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Current issue

ELEKTRO 5/2019 was released on May 15th 2019. Its digital version will be available imediately.

Topic: Lightning and overvoltage protection; Fire and safety technologies

Main Article
Verification of material coefficient defined in the standard STN EN 62305-3
Smart Cities (final part 10)

SVĚTLO (Light) 2/2019 was released on March 15th 2019. Its digital version will be available immediately.

Architectural and scenic lighting
The architectural lighting of Bečov nad Teplou castle
Lighting design in a nutshell – Part 41
The analyse of light picture a little more theoretic

Day light
Biggest mistakes in day lighting design of buildings

Virtual power plants

01.07.2016 | MIT Technology Review | www.technologyreview.com

Using software to unify solar panels and battery storage creates a single, flexible resource that utilities can use to supply the grid.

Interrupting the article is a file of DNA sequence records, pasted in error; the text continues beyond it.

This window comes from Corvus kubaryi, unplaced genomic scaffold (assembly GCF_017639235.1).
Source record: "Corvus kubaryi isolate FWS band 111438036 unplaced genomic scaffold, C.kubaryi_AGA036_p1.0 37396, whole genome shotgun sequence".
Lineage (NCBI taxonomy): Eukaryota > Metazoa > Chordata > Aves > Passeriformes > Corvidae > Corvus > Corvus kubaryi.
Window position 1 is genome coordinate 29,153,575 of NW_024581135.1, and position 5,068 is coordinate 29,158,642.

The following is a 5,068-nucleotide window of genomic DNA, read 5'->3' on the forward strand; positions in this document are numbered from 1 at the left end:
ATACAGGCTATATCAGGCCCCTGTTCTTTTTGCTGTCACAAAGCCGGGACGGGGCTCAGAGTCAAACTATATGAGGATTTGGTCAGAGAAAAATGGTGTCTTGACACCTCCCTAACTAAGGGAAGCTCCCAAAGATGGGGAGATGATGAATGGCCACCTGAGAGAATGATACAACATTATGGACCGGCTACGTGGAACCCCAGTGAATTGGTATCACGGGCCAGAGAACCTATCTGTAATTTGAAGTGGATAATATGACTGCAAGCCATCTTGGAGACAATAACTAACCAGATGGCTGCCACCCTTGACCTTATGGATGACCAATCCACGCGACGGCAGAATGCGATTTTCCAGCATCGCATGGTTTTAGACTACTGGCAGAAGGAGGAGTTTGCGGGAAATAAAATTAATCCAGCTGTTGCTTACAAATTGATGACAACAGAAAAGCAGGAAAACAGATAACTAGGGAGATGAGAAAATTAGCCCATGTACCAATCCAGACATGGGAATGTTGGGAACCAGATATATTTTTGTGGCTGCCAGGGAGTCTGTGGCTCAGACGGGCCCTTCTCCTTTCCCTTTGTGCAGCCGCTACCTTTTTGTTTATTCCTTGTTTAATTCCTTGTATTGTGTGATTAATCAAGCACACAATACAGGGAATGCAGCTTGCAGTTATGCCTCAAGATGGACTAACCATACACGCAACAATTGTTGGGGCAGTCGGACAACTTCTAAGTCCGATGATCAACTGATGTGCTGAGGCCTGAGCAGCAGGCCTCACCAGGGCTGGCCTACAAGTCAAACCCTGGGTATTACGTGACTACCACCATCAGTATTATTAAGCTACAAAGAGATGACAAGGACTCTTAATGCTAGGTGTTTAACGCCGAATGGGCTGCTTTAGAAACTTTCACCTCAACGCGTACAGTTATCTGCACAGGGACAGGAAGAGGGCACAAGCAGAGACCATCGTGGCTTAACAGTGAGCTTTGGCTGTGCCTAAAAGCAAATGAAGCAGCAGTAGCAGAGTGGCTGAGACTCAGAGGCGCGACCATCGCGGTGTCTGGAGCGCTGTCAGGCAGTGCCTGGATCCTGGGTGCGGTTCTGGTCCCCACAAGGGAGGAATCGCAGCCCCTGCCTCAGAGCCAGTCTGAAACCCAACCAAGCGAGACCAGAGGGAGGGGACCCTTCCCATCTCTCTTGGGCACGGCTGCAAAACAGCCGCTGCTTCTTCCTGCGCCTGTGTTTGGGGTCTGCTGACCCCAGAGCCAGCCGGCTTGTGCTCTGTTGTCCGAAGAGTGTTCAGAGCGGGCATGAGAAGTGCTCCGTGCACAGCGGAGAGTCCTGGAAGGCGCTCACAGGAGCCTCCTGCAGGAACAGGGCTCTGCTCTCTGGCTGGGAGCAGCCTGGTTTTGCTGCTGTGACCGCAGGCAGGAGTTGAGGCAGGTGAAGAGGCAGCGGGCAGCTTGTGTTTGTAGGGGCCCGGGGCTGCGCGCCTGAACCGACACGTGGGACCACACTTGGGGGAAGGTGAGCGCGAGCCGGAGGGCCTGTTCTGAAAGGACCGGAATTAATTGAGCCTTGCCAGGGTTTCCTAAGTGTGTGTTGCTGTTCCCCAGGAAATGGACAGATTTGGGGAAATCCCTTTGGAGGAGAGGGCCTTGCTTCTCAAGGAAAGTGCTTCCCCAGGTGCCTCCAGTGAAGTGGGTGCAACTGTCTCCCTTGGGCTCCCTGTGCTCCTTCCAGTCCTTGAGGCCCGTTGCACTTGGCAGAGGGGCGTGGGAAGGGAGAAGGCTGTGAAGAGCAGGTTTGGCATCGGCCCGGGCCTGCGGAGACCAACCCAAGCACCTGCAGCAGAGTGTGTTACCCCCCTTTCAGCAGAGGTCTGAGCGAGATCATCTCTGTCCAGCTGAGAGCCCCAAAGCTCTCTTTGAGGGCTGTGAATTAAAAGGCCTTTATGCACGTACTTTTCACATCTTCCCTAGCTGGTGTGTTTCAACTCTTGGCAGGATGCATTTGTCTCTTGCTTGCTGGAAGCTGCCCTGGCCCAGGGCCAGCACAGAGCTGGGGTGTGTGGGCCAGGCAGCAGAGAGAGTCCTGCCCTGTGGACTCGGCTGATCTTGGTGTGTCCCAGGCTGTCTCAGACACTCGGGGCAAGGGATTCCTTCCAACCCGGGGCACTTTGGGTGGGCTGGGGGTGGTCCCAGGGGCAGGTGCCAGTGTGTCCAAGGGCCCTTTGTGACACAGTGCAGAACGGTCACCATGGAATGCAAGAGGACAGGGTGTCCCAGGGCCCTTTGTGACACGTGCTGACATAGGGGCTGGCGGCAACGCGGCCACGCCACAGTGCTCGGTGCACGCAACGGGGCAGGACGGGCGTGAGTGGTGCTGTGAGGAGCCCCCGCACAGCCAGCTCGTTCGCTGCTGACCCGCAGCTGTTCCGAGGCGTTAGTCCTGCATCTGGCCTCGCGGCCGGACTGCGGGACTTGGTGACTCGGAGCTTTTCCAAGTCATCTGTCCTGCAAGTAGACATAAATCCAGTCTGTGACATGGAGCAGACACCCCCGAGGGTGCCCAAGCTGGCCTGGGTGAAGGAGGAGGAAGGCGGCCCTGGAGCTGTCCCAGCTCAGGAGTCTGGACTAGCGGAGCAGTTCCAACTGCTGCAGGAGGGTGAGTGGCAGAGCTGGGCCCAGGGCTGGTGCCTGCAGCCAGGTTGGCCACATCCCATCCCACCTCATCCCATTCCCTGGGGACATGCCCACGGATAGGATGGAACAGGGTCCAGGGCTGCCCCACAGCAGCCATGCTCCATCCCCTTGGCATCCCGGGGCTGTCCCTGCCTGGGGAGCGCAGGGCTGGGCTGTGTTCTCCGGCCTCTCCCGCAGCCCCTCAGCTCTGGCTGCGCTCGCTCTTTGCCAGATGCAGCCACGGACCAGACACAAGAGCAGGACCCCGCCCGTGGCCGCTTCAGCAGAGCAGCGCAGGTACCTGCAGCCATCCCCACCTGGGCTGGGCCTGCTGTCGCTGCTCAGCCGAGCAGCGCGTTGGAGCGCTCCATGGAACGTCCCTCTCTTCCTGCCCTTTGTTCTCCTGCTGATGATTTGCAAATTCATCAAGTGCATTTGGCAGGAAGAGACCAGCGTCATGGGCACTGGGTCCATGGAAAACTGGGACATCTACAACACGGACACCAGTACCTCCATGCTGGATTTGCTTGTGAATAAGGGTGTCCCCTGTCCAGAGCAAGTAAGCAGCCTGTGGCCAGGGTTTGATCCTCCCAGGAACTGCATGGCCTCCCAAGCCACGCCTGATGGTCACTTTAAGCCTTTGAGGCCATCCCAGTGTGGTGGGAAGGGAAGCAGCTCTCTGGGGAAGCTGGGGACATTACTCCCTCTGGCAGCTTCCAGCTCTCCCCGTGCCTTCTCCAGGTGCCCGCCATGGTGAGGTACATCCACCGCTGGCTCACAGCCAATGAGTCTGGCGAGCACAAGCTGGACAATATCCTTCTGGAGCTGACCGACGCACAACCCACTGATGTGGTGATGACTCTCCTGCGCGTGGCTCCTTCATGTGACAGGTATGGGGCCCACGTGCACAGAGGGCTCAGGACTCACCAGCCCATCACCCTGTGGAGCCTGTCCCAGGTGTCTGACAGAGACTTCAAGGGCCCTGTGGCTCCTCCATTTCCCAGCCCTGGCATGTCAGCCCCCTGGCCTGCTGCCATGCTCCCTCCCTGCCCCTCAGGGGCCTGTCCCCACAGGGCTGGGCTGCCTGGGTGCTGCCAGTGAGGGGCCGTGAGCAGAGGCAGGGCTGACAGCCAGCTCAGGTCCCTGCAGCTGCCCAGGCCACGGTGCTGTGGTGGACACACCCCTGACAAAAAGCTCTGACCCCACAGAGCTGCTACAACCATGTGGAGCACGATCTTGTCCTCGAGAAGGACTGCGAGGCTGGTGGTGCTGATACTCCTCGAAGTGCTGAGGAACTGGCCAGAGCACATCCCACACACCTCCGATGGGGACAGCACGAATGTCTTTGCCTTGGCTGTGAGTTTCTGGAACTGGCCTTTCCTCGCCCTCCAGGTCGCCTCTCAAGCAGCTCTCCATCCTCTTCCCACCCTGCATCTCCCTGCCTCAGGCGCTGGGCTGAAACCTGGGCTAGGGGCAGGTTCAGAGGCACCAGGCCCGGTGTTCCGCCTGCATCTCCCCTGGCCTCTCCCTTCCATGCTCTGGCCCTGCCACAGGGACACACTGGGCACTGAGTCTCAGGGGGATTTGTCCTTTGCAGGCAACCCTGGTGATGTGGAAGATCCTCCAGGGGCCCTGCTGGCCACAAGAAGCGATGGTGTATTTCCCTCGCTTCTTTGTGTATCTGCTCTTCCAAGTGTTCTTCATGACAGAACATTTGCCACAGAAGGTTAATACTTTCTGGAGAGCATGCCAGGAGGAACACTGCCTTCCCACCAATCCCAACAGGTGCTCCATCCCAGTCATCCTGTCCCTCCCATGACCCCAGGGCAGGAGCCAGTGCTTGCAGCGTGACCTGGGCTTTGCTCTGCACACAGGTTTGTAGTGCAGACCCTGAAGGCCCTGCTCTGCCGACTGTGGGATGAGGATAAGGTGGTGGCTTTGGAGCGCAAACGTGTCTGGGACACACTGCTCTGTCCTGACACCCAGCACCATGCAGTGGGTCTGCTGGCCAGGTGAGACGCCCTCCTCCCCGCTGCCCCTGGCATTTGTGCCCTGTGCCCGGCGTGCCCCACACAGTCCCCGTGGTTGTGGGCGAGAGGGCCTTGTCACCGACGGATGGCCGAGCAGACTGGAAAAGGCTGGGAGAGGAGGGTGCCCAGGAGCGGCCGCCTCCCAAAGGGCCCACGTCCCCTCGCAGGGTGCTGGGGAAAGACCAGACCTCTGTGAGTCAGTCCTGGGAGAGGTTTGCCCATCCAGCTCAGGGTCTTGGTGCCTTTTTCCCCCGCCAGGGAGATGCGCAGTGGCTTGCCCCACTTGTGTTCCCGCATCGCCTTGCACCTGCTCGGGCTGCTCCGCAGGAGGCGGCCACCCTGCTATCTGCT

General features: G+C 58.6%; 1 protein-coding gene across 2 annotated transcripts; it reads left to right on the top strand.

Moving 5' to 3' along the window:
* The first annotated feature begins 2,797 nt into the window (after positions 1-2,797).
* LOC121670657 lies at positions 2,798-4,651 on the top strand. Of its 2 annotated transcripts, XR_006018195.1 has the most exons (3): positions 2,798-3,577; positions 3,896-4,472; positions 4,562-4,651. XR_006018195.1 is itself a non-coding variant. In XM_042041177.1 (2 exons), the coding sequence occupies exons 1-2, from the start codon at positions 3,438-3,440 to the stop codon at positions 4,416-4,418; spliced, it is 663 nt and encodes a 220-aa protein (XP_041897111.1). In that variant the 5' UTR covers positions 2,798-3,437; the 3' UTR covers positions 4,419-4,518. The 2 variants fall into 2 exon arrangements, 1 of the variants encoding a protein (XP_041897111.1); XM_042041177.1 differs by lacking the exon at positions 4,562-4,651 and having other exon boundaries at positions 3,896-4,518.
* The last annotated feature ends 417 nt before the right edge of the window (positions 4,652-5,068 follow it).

Attempting to harness the power of distributed rooftop solar installations to make its grid more flexible and reliable, New York utility Consolidated Edison is launching a pilot program this summer to link dozens of small solar arrays into a single, software-connected power plant. The utility is working with solar power developer SunPower and energy storage company Sunverge to create a virtual power plant—a network of distributed assets that functions as a unified resource on the grid.

Virtual solar power plants

The project will include 300 homes with a combined total of 1.8 megawatts of solar capacity and batteries that can store up to four megawatt-hours of electricity, enough to run 300 average U.S. households for about 10 hours.

Those are not huge numbers, but the ConEd program represents one of the most ambitious U.S. efforts yet to turn lots of distributed solar installations into a flexible source of grid power that can replace electricity from the fossil-fuel plants that are typically used to supplement intermittent renewable energy. Residential customers will lease the solar systems from ConEd and pay a small premium for home batteries, which can also provide a backup source of power during outages.

Read more at MIT Technology Review

Image Credit: Adobe Stock

-jk-